Wael Shawky featured on the cover of Canvas Magazine's January - February 2023 issue
7 February 2023
The January - February 2023 issue of Canvas Magazine, ‘Making Their Mark’, explores the complexities of mark-making through drawing, calligraphy, mapping and beyond as artists express intentional thoughts, information, values or the subconscious mind. The cover features Wael Shawky’s ‘The Gulf Project Camp: Drawing #1’ (2019) as an expression on paper that explores historical narratives through imagery. The issue also features an in-depth feature on Shawky by Alexandra Chaves.
Wael Shawky doesn’t trust history. In fact, he has said he doesn’t believe in it. His work, spanning film, painting and sculpture, is known for dissecting not so much the documentation of history but its narrative fabrications, the interlacing of myth and fact in stories woven by nation states and those with power and influence. “I always say that my fascination is in analysing societies in transition,” he says. He ascribes this interest to his childhood in Mecca during Saudi Arabia’s 1970s oil boom. Although he was born in Alexandria, he spent his younger years flitting between Egypt and Saudi, where he witnessed the seismic shift in the latter’s economy and society. “This was the time of the Bedouin man driving a Cadillac,” he recalls.
I caught up with the artist as he was triangulating the cities of Alexandria (where he is working in his studio on post-production for a new film, I Am Hymns of the New Temples, 2023), Jeddah (for his participation in the first Islamic Arts Biennale), and Dubai (a transit hub he sometimes visits with family and where we meet). The artist recalls Mecca as “rough, even sometimes aggressive”, where a tribal culture at times chafed against the “new capitalism of America”. In parallel, the holy city was uniquely cosmopolitan, with pilgrims from around the world gathering, many setting down roots illegally. Putting his drawing skills to use at a young age, Shawky became the go-to artist as a student: “I think I was responsible for all the drawings at the school. This is weird, but it’s real – as a kid, I thought all Egyptians knew how to draw. Because I was the only Egyptian in school!” he laughs. He returned to Alexandria as a teenager, a “terrible phase”, as he puts it, filled with “crazy, stupid fun” that almost derailed his artistic career path. Eventually, with a push from his mother, he enrolled into the fine arts programme at Alexandria University and never looked back. Trained as a painter, he ventured into film while pursuing his MFA at the University of Pennsylvania in Philadelphia, where he has another studio.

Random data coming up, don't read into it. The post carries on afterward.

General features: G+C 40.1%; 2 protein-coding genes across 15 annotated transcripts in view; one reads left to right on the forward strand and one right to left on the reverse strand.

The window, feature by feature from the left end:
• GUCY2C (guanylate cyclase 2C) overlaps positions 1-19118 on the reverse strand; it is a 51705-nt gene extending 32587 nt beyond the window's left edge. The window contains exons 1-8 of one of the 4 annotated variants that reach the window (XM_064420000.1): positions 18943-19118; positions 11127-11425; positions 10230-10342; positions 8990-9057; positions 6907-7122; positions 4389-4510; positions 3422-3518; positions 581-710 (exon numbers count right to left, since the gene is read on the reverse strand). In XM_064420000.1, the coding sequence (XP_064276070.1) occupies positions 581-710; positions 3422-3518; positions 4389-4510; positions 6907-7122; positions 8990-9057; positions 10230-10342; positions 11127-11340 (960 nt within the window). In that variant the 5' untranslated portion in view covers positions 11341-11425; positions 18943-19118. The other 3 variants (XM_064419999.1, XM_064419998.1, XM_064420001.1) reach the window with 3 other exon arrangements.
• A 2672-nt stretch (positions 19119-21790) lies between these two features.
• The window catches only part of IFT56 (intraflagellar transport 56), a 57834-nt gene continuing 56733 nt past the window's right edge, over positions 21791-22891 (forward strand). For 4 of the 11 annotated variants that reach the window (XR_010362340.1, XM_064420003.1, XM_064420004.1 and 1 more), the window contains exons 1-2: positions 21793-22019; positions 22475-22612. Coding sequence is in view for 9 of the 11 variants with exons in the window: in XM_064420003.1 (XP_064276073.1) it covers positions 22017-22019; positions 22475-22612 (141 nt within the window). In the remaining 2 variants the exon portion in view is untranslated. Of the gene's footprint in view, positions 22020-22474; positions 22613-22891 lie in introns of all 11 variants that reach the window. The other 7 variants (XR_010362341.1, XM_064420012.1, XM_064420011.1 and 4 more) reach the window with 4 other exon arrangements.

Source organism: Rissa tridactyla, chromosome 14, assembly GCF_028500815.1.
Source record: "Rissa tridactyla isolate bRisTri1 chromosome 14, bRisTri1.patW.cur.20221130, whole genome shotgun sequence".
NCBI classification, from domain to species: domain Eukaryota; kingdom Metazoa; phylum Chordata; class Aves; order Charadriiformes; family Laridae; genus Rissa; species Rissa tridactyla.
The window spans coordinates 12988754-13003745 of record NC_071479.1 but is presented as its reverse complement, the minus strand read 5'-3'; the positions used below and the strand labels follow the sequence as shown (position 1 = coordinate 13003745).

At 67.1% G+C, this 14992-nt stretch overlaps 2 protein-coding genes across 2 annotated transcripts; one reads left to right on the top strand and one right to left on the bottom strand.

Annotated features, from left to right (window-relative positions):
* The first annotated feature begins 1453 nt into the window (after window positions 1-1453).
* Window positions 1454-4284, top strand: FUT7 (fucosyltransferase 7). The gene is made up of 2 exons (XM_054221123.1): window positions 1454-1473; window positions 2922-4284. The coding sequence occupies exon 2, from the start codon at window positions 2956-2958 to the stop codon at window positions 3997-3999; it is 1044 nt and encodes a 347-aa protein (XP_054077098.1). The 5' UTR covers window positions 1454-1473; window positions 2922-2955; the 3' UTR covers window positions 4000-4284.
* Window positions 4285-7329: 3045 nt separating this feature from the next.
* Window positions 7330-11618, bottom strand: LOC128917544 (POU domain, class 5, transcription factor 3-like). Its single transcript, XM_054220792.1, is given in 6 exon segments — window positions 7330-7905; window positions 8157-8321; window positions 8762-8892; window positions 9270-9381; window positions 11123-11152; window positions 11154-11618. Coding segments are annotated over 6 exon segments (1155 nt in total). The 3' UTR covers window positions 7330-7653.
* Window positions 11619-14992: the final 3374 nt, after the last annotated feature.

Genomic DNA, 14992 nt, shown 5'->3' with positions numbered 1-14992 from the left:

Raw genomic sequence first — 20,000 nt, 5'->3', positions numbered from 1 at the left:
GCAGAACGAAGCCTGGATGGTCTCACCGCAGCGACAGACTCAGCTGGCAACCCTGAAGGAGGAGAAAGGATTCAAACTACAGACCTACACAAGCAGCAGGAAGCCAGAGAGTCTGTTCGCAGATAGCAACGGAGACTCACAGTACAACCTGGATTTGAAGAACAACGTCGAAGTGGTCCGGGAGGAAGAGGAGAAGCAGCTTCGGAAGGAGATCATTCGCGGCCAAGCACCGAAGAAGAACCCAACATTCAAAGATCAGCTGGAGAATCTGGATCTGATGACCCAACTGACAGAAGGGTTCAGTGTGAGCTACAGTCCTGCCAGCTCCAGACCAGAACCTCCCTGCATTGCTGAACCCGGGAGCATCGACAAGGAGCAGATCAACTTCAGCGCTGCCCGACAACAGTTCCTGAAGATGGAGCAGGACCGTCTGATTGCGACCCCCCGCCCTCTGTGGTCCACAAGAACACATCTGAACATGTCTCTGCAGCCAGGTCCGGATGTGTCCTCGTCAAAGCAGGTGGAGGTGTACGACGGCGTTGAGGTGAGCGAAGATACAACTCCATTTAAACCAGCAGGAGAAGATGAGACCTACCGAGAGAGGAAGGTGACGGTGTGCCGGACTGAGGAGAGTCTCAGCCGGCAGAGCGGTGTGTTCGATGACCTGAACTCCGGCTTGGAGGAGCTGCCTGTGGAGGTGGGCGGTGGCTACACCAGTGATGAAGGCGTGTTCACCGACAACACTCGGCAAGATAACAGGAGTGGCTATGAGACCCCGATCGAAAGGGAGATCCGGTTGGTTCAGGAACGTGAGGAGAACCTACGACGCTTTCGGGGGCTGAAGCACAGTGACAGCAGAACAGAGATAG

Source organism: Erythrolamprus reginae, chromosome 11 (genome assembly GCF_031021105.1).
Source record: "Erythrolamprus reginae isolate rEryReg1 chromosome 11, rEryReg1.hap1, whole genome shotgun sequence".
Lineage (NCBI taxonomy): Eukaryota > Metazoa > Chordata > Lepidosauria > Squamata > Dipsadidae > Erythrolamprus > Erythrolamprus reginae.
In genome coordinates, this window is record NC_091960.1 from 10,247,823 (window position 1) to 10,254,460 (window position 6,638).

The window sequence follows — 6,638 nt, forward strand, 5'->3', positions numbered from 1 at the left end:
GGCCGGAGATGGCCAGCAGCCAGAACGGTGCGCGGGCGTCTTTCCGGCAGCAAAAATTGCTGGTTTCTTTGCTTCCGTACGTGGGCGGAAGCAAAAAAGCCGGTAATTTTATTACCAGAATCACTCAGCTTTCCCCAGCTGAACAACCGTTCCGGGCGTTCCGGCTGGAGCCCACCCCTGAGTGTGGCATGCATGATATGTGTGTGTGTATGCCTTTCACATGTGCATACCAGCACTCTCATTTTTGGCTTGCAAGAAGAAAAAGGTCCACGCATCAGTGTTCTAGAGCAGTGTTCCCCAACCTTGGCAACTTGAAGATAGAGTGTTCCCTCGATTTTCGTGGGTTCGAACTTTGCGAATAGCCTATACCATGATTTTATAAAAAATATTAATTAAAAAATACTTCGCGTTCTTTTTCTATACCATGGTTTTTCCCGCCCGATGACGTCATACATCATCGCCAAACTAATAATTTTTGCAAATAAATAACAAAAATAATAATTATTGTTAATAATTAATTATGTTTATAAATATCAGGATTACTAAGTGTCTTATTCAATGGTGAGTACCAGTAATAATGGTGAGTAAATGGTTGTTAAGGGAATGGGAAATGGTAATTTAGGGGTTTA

Shawky’s works have been exhibited at the KW Institute, Serpentine Galleries, Tate Modern, MoMA PS1, Sharjah Art Foundation, Mathaf, M Leuven and Castello di Rivoli, among others. He has also participated in the Venice Biennale, Sharjah Biennial, documenta, Istanbul Biennial and Desert X AlUla. Across his practice, he scrutinises what he calls the “dream of development” that he sees as pervasive in societies. “It is a dream to be higher, in money, in social class, and even in going to heaven. We all experience it. It’s not greed. It’s desire.” This dream or desire becomes the driving force for war and expansion, for transformations from nomadic and agrarian societies to industrial and urban ones. At the same time, the artist questions how conflict and change are remembered and retold, embedded in memories and identities.
Visit read.canvasonline.com to order your copy and read the full feature.
Wael Shawky is a featured artist in the innaugural Islamic Arts Biennale in Saudia Arabia, on view through 23 April. Find our more via The Islamic Arts Biennale.